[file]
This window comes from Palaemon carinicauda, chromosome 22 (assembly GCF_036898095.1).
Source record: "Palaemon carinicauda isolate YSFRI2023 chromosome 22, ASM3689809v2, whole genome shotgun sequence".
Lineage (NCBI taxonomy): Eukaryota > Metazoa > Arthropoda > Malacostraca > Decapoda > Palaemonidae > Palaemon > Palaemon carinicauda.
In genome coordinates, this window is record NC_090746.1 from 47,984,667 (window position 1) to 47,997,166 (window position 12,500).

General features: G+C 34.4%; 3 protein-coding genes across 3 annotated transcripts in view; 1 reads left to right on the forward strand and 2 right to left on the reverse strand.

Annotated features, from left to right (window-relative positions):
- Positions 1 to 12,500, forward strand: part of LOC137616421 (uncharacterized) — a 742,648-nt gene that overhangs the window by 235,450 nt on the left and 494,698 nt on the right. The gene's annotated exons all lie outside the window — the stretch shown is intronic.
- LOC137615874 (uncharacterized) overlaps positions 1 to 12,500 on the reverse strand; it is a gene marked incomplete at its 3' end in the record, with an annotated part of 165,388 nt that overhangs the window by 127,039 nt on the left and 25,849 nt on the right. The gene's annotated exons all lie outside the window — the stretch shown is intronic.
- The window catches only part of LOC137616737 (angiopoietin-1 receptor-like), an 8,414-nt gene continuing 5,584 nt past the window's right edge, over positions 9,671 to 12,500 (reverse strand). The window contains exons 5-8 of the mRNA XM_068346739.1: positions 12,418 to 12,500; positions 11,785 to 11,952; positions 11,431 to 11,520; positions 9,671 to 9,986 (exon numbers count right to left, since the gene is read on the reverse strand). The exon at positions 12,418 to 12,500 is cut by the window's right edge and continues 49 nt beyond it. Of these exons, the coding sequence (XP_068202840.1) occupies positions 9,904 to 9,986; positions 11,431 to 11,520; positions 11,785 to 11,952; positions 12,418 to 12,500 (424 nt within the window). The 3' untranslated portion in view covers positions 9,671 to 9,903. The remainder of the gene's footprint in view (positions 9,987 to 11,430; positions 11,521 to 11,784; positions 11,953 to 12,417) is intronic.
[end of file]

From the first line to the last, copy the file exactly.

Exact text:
This window comes from Palaemon carinicauda, chromosome 22 (assembly GCF_036898095.1).
Source record: "Palaemon carinicauda isolate YSFRI2023 chromosome 22, ASM3689809v2, whole genome shotgun sequence".
Lineage (NCBI taxonomy): Eukaryota > Metazoa > Arthropoda > Malacostraca > Decapoda > Palaemonidae > Palaemon > Palaemon carinicauda.
In genome coordinates, this window is record NC_090746.1 from 47,984,667 (window position 1) to 47,997,166 (window position 12,500).

General features: G+C 34.4%; 3 protein-coding genes across 3 annotated transcripts in view; 1 reads left to right on the forward strand and 2 right to left on the reverse strand.

Annotated features, from left to right (window-relative positions):
- Positions 1 to 12,500, forward strand: part of LOC137616421 (uncharacterized) — a 742,648-nt gene that overhangs the window by 235,450 nt on the left and 494,698 nt on the right. The gene's annotated exons all lie outside the window — the stretch shown is intronic.
- LOC137615874 (uncharacterized) overlaps positions 1 to 12,500 on the reverse strand; it is a gene marked incomplete at its 3' end in the record, with an annotated part of 165,388 nt that overhangs the window by 127,039 nt on the left and 25,849 nt on the right. The gene's annotated exons all lie outside the window — the stretch shown is intronic.
- The window catches only part of LOC137616737 (angiopoietin-1 receptor-like), an 8,414-nt gene continuing 5,584 nt past the window's right edge, over positions 9,671 to 12,500 (reverse strand). The window contains exons 5-8 of the mRNA XM_068346739.1: positions 12,418 to 12,500; positions 11,785 to 11,952; positions 11,431 to 11,520; positions 9,671 to 9,986 (exon numbers count right to left, since the gene is read on the reverse strand). The exon at positions 12,418 to 12,500 is cut by the window's right edge and continues 49 nt beyond it. Of these exons, the coding sequence (XP_068202840.1) occupies positions 9,904 to 9,986; positions 11,431 to 11,520; positions 11,785 to 11,952; positions 12,418 to 12,500 (424 nt within the window). The 3' untranslated portion in view covers positions 9,671 to 9,903. The remainder of the gene's footprint in view (positions 9,987 to 11,430; positions 11,521 to 11,784; positions 11,953 to 12,417) is intronic.